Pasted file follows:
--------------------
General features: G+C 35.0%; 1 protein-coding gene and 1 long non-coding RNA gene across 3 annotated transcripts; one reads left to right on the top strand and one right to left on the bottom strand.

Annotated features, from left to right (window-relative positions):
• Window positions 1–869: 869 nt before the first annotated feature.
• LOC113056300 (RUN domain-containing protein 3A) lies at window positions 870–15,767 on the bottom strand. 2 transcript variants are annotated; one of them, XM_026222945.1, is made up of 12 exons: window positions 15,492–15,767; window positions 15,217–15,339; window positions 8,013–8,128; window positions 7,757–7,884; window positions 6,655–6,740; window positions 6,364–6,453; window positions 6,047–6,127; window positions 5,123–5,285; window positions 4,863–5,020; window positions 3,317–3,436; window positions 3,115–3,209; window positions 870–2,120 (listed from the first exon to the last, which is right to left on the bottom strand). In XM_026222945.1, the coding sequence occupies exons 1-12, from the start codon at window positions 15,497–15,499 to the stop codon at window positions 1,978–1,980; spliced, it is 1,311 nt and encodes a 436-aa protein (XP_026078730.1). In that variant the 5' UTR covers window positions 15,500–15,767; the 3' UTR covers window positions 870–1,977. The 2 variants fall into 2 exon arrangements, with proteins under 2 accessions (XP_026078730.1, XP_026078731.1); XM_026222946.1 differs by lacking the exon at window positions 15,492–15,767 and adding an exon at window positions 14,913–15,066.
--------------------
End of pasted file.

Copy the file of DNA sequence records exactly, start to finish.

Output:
General features: G+C 35.0%; 1 protein-coding gene and 1 long non-coding RNA gene across 3 annotated transcripts; one reads left to right on the top strand and one right to left on the bottom strand.

Annotated features, from left to right (window-relative positions):
• Window positions 1–869: 869 nt before the first annotated feature.
• LOC113056300 (RUN domain-containing protein 3A) lies at window positions 870–15,767 on the bottom strand. 2 transcript variants are annotated; one of them, XM_026222945.1, is made up of 12 exons: window positions 15,492–15,767; window positions 15,217–15,339; window positions 8,013–8,128; window positions 7,757–7,884; window positions 6,655–6,740; window positions 6,364–6,453; window positions 6,047–6,127; window positions 5,123–5,285; window positions 4,863–5,020; window positions 3,317–3,436; window positions 3,115–3,209; window positions 870–2,120 (listed from the first exon to the last, which is right to left on the bottom strand). In XM_026222945.1, the coding sequence occupies exons 1-12, from the start codon at window positions 15,497–15,499 to the stop codon at window positions 1,978–1,980; spliced, it is 1,311 nt and encodes a 436-aa protein (XP_026078730.1). In that variant the 5' UTR covers window positions 15,500–15,767; the 3' UTR covers window positions 870–1,977. The 2 variants fall into 2 exon arrangements, with proteins under 2 accessions (XP_026078730.1, XP_026078731.1); XM_026222946.1 differs by lacking the exon at window positions 15,492–15,767 and adding an exon at window positions 14,913–15,066.